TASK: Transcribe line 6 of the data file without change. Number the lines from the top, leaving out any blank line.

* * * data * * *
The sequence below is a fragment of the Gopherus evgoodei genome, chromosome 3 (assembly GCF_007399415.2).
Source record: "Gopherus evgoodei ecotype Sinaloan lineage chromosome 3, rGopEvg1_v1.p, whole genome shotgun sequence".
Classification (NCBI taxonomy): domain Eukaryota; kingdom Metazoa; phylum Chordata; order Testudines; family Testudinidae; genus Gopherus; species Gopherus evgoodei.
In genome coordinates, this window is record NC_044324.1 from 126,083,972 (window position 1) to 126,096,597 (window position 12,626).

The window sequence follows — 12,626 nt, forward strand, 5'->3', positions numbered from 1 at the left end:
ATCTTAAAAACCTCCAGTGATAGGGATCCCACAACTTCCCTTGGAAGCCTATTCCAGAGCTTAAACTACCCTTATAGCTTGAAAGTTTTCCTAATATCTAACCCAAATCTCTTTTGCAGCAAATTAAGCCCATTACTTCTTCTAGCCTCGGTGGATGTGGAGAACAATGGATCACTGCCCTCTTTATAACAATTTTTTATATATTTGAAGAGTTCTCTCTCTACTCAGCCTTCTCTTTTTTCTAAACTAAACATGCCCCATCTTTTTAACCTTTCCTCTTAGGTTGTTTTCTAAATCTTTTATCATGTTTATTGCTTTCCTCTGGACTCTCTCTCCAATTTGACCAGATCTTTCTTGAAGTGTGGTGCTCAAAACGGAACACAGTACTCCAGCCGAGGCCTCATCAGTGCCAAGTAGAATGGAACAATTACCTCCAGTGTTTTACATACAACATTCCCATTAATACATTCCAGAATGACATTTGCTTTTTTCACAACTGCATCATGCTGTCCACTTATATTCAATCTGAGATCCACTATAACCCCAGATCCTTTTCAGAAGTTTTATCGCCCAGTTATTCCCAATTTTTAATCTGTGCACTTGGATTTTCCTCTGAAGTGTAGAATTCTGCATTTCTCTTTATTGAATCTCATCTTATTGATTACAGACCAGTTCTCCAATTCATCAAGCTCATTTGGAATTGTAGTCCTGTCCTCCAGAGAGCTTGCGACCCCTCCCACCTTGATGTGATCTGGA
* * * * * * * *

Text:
ATCTTAAAAACCTCCAGTGATAGGGATCCCACAACTTCCCTTGGAAGCCTATTCCAGAGCTTAAACTACCCTTATAGCTTGAAAGTTTTCCTAATATCTAACCCAAATCTCTTTTGCAGCAAATTAAGCCCATTACTTCTTCTAGCCTCGGTGGATGTGGAGAACAATGGATCACTGCCCTCTTTATAACAATTTTTTATATATTTGAAGAGTTCTCTCTCTACTCAGCCTTCTCTTTTTTCTAAACTAAACATGCCCCATCTTTTTAACCTTTCCTCTTAGGTTGTTTTCTAAATCTTTTATCATGTTTATTGCTTTCCTCTGGACTCTCTCTCCAATTTGACCAGATCTTTCTTGAAGTGTGGTGCTCAAAACGGAACACAGTACTCCAGCCGAGGCCTCATCAGTGCCAAGTAGAATGGAACAATTACCTCCAGTGTTTTACATACAACATTCCCATTAATACATTCCAGAATGACATTTGCTTTTTTCACAACTGCATCATGCTGTCCACTTATATTCAATCTGAGATCCACTATAACCCCAGATCCTTTTCAGAAGTTTTATCGCCCAGTTATTCCCAATTTTTAATCTGTGCACTTGGATTTTCCTCTGAAGTGTAGAATTCTGCATTTCTCTTTATTGAATCTCATCTTATTGATTACAGACCAGTTCTCCAATTCATCAAGCTCATTTGGAATTGTAGTCCTGTCCTCCAGAGAGCTTGCGACCCCTCCCACCTTGATGTGATCTGGA